Alumni Accomplishments: Niamh Lynch

The Boston College Center for Irish Programs is pleased to announce the appointment of Dr Niamh Lynch as director of its Irish Institute. The Irish Institute designs and implements political, educational, and corporate exchange programs for leaders from Ireland and Northern Ireland. Supported by funding from the U.S. Congress through the Department of State, Bureau of Educational and Cultural Affairs, these programs promote peace and reconciliation on the island, while contributing to cross-border cooperation and stronger links with the United States. Lynch, a scholar of Irish history and politics, views the current period as “an exciting and challenging time – politically, economically, and culturally – for Ireland and for Northern Ireland.” In Northern Ireland, the impending return of devolved government will mark an important new chapter in the province’s history. Ireland, too, is in transition as it continues to adjust to the dramatic socio-economic changes of recent years.
A native of County Cavan, Ireland, Lynch immigrated to the United States as a teenager. She has had a long association with Boston College, having earned both her BA and her PhD in history at the University. She has lectured on Irish history and politics at Regis College and the University of Massachusetts, and has presented her work at conferences in both Ireland and the United States. In 2004 she served as interim Managing Director of BC-Ireland in Dublin. Equally at home in Ireland and the United States, Lynch is well positioned to navigate the terrain between both cultures. She believes too that her academic background will underscore and strengthen the educational mission of the Institute. “In its ten years of programming, the Irish Institute has established itself as a crucial partner in the peace process while also expanding Boston College’s educational reach far beyond Chestnut Hill. I am thrilled to have the opportunity to continue this extremely important work.”
Thomas E. Hachey, University Professor of History and Executive Director of the Center for Irish Programs, describes Lynch as an academic who possesses all the administrative and entrepreneurial skills the position of Institute Director requires. The Director’s assignment entails designing programs that speak to Ireland’s special needs and are feasible for program leaders on this side of the Atlantic. In addition, she will maintain a close working relationship with each of the other units within the Center, and will coordinate with Congressional funders, State Department monitors, and the Center’s US Embassy and Consular General partners in Dublin and Belfast.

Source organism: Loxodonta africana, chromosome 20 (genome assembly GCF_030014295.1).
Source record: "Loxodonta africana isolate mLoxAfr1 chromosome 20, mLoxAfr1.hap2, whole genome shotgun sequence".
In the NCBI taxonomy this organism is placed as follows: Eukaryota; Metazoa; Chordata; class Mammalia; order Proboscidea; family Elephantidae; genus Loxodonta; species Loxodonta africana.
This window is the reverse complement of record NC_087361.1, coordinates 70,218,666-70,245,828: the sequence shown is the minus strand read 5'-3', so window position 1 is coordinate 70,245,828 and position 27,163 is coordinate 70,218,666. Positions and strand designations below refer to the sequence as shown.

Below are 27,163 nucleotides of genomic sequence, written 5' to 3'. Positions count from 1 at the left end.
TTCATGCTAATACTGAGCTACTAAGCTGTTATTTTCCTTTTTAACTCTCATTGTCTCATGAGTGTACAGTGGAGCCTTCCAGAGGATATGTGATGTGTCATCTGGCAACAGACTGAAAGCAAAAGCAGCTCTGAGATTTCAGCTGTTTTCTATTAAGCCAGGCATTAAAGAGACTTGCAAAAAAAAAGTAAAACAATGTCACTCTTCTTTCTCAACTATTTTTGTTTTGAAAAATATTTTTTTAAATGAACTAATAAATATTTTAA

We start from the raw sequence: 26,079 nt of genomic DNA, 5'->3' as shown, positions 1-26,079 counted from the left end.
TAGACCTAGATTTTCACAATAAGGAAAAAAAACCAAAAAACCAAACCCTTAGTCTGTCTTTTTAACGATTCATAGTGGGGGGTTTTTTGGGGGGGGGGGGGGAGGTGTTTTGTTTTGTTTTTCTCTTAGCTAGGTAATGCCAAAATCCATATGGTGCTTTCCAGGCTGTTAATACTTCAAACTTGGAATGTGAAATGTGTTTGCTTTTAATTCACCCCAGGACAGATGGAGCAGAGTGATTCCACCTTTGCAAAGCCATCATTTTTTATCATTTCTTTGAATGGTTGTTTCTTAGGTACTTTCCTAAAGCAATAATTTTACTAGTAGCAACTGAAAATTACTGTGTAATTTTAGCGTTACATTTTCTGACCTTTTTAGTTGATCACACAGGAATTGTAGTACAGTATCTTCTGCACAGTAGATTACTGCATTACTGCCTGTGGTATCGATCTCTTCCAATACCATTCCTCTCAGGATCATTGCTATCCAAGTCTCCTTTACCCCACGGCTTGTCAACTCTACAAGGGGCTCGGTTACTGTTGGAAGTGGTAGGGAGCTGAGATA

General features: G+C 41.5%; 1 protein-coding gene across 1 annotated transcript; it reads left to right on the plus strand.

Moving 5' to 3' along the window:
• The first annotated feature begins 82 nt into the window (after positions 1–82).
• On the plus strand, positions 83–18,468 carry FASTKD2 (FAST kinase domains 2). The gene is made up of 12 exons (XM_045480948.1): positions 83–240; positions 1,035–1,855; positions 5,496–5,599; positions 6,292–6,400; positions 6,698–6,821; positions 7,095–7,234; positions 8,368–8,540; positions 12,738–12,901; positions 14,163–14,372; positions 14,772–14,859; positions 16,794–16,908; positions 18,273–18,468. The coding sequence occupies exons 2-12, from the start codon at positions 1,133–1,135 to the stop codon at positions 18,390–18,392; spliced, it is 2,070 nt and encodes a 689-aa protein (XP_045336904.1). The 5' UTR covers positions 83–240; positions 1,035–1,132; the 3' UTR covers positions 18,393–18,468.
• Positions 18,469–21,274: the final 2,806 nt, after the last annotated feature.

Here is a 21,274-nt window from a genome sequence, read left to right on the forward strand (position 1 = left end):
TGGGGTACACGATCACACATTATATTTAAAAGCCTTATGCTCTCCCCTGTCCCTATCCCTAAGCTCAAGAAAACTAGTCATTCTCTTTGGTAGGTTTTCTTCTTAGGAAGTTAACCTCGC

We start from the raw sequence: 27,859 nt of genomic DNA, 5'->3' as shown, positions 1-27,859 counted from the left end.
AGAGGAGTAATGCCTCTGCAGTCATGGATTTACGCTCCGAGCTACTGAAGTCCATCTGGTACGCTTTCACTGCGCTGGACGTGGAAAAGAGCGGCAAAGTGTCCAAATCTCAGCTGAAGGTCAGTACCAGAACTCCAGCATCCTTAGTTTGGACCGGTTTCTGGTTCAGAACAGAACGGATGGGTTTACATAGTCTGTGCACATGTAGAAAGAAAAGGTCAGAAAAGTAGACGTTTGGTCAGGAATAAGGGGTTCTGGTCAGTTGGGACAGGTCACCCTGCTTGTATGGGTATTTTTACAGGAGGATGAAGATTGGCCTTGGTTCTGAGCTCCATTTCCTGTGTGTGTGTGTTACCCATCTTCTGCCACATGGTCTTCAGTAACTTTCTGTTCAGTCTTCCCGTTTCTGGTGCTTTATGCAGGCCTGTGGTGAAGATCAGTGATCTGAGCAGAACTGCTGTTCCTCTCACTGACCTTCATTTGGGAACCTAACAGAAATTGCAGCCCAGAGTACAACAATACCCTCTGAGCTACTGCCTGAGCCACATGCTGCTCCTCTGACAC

Professor Hachey attributes the high quality found among the half dozen finalists in this recent search to the enviable reputation which the Irish Institute enjoys both here and abroad. And he is quick to give out-going Director Mary O’Herlihy much of the credit for the Institute’s high standing. During O’Herlihy’s four-year tenure, she expanded the number of Institute programs funded by sources other than the federal grant, an initiative Hachey is confident Lynch will build upon.
Together with the United States Department of State, and its Embassy in Dublin, the Boston College Center for Irish Programs will host a two-day conference at Dublin Castle on April 13 and 14, 2007, for several hundred past participants of Irish Institute programs. Ministers of state, ambassadors, political party leaders and many others will attend the event which is being coordinated by the Institute and the Center’s Dublin branch, BC-Ireland, located on St Stephen’s Green.

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